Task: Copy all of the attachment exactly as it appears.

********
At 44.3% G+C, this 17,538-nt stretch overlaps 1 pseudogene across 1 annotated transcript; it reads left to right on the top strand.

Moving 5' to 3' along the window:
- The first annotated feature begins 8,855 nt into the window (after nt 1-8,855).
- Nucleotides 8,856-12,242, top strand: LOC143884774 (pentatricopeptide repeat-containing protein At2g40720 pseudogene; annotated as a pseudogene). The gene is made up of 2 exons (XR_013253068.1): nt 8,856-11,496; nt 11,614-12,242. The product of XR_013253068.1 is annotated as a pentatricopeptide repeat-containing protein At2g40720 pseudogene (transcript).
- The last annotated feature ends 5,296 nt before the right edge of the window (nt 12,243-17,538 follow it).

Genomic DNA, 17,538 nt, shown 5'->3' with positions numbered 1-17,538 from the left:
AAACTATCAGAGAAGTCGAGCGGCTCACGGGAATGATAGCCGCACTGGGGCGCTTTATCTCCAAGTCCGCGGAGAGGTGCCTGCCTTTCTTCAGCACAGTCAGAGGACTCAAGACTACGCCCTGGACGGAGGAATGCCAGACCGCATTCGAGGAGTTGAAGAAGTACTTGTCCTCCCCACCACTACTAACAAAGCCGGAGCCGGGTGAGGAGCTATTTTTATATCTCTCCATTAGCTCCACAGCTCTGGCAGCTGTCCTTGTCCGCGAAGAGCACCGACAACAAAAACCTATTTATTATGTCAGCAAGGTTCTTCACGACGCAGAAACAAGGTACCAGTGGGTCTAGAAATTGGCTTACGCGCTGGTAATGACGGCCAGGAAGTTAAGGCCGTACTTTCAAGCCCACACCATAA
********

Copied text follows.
At 44.3% G+C, this 17,538-nt stretch overlaps 1 pseudogene across 1 annotated transcript; it reads left to right on the top strand.

Moving 5' to 3' along the window:
- The first annotated feature begins 8,855 nt into the window (after nt 1-8,855).
- Nucleotides 8,856-12,242, top strand: LOC143884774 (pentatricopeptide repeat-containing protein At2g40720 pseudogene; annotated as a pseudogene). The gene is made up of 2 exons (XR_013253068.1): nt 8,856-11,496; nt 11,614-12,242. The product of XR_013253068.1 is annotated as a pentatricopeptide repeat-containing protein At2g40720 pseudogene (transcript).
- The last annotated feature ends 5,296 nt before the right edge of the window (nt 12,243-17,538 follow it).

Genomic DNA, 17,538 nt, shown 5'->3' with positions numbered 1-17,538 from the left:
AAACTATCAGAGAAGTCGAGCGGCTCACGGGAATGATAGCCGCACTGGGGCGCTTTATCTCCAAGTCCGCGGAGAGGTGCCTGCCTTTCTTCAGCACAGTCAGAGGACTCAAGACTACGCCCTGGACGGAGGAATGCCAGACCGCATTCGAGGAGTTGAAGAAGTACTTGTCCTCCCCACCACTACTAACAAAGCCGGAGCCGGGTGAGGAGCTATTTTTATATCTCTCCATTAGCTCCACAGCTCTGGCAGCTGTCCTTGTCCGCGAAGAGCACCGACAACAAAAACCTATTTATTATGTCAGCAAGGTTCTTCACGACGCAGAAACAAGGTACCAGTGGGTCTAGAAATTGGCTTACGCGCTGGTAATGACGGCCAGGAAGTTAAGGCCGTACTTTCAAGCCCACACCATAA